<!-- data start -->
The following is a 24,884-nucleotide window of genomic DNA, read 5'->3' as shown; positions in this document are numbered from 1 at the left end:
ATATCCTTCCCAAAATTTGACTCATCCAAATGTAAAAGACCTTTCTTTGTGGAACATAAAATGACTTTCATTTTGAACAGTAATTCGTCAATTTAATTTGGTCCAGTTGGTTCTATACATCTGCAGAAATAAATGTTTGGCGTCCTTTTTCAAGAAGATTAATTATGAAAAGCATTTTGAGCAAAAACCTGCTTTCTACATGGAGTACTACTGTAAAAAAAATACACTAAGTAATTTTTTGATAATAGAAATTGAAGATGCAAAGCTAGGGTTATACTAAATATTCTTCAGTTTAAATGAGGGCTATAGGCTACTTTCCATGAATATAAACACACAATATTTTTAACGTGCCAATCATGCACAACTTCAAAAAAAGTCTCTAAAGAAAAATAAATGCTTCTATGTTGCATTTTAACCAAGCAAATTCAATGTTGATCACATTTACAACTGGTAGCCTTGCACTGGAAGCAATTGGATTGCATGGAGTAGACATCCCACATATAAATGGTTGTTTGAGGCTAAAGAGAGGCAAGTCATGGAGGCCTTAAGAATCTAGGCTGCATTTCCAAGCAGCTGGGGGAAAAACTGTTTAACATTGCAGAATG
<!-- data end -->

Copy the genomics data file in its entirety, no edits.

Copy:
The following is a 24,884-nucleotide window of genomic DNA, read 5'->3' as shown; positions in this document are numbered from 1 at the left end:
ATATCCTTCCCAAAATTTGACTCATCCAAATGTAAAAGACCTTTCTTTGTGGAACATAAAATGACTTTCATTTTGAACAGTAATTCGTCAATTTAATTTGGTCCAGTTGGTTCTATACATCTGCAGAAATAAATGTTTGGCGTCCTTTTTCAAGAAGATTAATTATGAAAAGCATTTTGAGCAAAAACCTGCTTTCTACATGGAGTACTACTGTAAAAAAAATACACTAAGTAATTTTTTGATAATAGAAATTGAAGATGCAAAGCTAGGGTTATACTAAATATTCTTCAGTTTAAATGAGGGCTATAGGCTACTTTCCATGAATATAAACACACAATATTTTTAACGTGCCAATCATGCACAACTTCAAAAAAAGTCTCTAAAGAAAAATAAATGCTTCTATGTTGCATTTTAACCAAGCAAATTCAATGTTGATCACATTTACAACTGGTAGCCTTGCACTGGAAGCAATTGGATTGCATGGAGTAGACATCCCACATATAAATGGTTGTTTGAGGCTAAAGAGAGGCAAGTCATGGAGGCCTTAAGAATCTAGGCTGCATTTCCAAGCAGCTGGGGGAAAAACTGTTTAACATTGCAGAATG